August 9, 2021


By Alexis

The ChromaFlash High Sensitivity Chip Kit is a complete set of reagents optimized to successfully perform a chromatin immunoprecipitation procedure in a high throughput format from mammalian cells or tissues. The highly specific and sensitive kit is suitable for the selective enrichment of a chromatin fraction containing specific DNA sequences using various mammalian cells/tissues. The optimized protocol and kit components reduce non-specific background ChIP levels to allow capture of low abundance protein/transcription factors and higher specific enrichment of target DNA / protein complexes.

Target protein-bound DNA prepared with the high-sensitivity ChIP ChromaFlash ™ kit can be used for various downstream applications, including PCR (ChIP-PCR), microarrays (ChIP-on-chip), and sequencing (ChIP-seq). The kit has the following advantages:

The highly efficient enrichment ratio of the positive to negative control is> 500. An extremely low number of cells (as low as 2,000 cells per ChIP reaction) can be used to enrich highly abundant protein / DNA complexes.
Optimized buffers and protocol allow for minimal ChIP background by overcoming weaknesses that cause non-specific enrichment, thereby increasing the sensitivity and specificity of the ChIP reaction.

Increased antibody selectivity and capture efficiency through the use of unique chimeric proteins that contain the maximum number of IgG binding domains coated in the strip wells. This allows a strong binding of any subtype of IgG antibodies within a wide pH range, regardless of whether they are in monoclonal or polyclonal form.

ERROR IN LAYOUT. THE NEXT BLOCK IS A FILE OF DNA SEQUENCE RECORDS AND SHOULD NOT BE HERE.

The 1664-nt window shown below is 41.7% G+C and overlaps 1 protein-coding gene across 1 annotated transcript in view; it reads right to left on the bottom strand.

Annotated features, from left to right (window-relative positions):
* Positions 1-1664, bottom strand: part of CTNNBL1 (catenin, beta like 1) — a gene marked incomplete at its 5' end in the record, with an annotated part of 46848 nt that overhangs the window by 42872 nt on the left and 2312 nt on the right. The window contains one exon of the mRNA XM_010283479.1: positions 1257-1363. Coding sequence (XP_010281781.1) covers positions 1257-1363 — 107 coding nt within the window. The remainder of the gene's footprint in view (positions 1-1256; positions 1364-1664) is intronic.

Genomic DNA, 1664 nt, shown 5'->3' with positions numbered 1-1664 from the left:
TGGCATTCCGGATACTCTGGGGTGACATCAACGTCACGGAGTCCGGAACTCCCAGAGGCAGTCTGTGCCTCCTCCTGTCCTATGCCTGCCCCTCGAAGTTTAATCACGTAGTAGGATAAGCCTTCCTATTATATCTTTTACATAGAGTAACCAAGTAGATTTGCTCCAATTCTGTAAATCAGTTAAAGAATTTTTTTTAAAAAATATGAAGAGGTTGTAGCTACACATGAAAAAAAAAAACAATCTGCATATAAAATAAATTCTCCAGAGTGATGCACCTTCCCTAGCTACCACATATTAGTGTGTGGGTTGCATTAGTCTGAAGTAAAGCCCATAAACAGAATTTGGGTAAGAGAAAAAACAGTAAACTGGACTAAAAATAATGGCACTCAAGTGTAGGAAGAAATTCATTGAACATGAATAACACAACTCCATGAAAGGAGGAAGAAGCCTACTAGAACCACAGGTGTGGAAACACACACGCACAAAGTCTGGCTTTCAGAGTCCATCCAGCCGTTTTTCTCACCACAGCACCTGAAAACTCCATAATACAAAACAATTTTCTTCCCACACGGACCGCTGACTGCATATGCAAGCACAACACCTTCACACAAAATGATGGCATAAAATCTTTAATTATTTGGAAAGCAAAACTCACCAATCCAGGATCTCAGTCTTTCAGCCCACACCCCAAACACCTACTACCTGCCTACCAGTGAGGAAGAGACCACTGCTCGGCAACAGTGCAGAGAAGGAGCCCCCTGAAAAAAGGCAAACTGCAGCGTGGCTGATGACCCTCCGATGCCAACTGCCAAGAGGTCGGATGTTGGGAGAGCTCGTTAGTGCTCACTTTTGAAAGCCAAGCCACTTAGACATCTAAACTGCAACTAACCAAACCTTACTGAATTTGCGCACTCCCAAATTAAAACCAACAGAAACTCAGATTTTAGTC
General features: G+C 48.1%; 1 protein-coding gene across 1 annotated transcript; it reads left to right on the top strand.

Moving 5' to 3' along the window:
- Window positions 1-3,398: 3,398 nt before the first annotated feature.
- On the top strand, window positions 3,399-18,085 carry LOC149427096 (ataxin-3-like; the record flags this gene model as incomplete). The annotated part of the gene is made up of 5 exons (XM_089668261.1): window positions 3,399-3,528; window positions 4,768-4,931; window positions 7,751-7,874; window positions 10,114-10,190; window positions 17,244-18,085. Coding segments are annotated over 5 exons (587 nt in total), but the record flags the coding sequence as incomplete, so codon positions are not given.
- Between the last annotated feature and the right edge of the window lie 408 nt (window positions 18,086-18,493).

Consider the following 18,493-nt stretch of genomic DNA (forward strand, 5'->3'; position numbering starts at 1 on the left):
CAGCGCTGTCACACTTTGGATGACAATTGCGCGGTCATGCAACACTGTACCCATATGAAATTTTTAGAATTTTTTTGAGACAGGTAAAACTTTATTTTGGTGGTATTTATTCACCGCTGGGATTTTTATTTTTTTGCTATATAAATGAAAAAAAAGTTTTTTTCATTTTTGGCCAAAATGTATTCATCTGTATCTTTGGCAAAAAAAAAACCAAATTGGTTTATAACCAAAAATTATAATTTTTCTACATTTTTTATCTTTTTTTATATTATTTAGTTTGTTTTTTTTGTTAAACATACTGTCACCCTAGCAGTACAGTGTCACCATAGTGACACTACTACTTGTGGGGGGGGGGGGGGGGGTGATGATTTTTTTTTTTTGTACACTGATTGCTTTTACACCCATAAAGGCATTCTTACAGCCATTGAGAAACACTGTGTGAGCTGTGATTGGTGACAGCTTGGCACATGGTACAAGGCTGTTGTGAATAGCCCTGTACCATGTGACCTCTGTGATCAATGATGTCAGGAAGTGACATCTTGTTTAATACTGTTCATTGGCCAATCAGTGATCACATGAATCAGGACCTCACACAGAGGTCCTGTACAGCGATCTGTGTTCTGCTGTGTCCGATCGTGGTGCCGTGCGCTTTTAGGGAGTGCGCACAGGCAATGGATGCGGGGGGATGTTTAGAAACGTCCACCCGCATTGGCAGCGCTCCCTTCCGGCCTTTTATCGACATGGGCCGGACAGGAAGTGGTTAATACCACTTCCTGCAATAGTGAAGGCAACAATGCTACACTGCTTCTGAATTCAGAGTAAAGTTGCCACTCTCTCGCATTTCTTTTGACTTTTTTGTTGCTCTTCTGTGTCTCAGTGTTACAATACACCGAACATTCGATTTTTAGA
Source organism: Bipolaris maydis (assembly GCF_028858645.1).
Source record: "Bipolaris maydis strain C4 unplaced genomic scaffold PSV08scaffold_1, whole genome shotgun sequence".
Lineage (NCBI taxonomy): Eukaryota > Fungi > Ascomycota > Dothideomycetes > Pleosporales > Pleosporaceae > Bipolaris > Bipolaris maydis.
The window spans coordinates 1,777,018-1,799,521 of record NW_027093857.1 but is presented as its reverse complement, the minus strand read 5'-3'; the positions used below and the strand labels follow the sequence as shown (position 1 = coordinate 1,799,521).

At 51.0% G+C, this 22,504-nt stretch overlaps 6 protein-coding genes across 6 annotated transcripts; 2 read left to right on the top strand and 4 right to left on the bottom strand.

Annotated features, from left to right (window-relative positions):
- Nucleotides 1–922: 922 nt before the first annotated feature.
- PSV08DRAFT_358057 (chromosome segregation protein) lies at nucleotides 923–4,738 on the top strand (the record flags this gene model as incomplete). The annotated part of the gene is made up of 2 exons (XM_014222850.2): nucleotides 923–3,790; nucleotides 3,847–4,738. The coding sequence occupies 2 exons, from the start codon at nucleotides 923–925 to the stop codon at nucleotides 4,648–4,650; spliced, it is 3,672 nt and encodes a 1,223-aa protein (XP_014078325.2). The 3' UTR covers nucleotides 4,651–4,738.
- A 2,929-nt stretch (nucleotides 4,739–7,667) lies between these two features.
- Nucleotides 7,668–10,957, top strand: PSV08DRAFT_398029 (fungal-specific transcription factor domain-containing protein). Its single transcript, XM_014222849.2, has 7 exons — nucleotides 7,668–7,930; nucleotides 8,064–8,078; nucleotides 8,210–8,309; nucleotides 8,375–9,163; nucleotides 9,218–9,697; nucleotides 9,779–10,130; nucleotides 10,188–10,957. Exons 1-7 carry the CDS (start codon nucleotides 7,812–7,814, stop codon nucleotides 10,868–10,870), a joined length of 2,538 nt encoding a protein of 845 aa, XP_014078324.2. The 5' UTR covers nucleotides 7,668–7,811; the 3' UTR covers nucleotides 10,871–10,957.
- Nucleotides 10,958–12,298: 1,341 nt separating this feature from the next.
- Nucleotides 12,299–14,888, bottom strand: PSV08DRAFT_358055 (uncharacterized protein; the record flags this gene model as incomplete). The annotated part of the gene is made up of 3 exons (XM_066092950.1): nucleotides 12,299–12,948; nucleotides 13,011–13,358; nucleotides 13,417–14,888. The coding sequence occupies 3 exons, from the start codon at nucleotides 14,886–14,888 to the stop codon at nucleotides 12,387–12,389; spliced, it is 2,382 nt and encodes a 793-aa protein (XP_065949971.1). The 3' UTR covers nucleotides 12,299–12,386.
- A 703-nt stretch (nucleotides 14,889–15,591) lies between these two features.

5-hour rapid procedure, from input chromatin to ready-to-use DNA eluate.

The 96-well plate format makes the assay flexible. Or (a) manual with only one reaction at a time; or (b) high yield with 24-48 reactions each time.

Extensive top-down analysis support. Supports various downstream analysis workflows, including ChIP-PCR, ChIP-on-chip, and ChIP-seq.

Context information

Protein-DNA interaction plays a fundamental role in cellular functions such as signal transduction, gene transcription, chromosome segregation, DNA replication and recombination, and epigenetic silencing. Identifying the genetic targets of DNA-binding proteins and understanding the mechanisms of protein-DNA interaction is important to understanding cellular processes. Chromatin immunoprecipitation (ChIP) offers an advantageous tool for studying such protein-DNA interactions.

It allows the detection of a specific protein bound to a specific genetic sequence in living cells by means of PCR (ChIP-PCR), microarrays (ChIP-chip), or sequencing (ChIP-seq). For example, measurement of the amount of lysine-methylated histone H3 (meH3-K9) associated with a promoter region of a specific gene under various conditions can be achieved by a ChIP-PCR assay, while recruitment of H3- K9 methylated promoters on a genome-wide scale can be detected by ChIP-on-chip or ChIP-sequencing.

ChIP analysis requires that the ChIPed DNA contain a minimum of background to reliably identify true TF-enriched regions. The high background level in ChIP is primarily due to ineffective wash buffers, insufficient cross-link inversion, inappropriate DNA fragment length, and residual RNA interference. To effectively capture TF / DNA complexes, which are often in low abundance, an ideal ChIP method requires maximum sensitivity with minimized background levels.

This method should also be able to enrich very abundant protein / DNA complexes using a small number of cells or tissues in a high throughput format. Epigentek’s ChromaFlash ™ High Sensitivity Chip Kit is designed to achieve these objectives by maximizing sensitivity and minimizing non-specific background signals.

Principle and procedure

This ChIP kit includes a positive control antibody (RNA polymerase II), a negative control non-immune IgG, and GAPDH primers that can be used as a positive control to demonstrate the efficacy of the kit’s reagents and protocol. RNA polymerase II is considered to be enriched in the GAPDH gene promoter which is expected to be transcribed in most growing mammalian cells and which can be immunoprecipitated by an RNA polymerase II antibody but not by non-immune IgG. Then the immunoprecipitated DNA was cleaned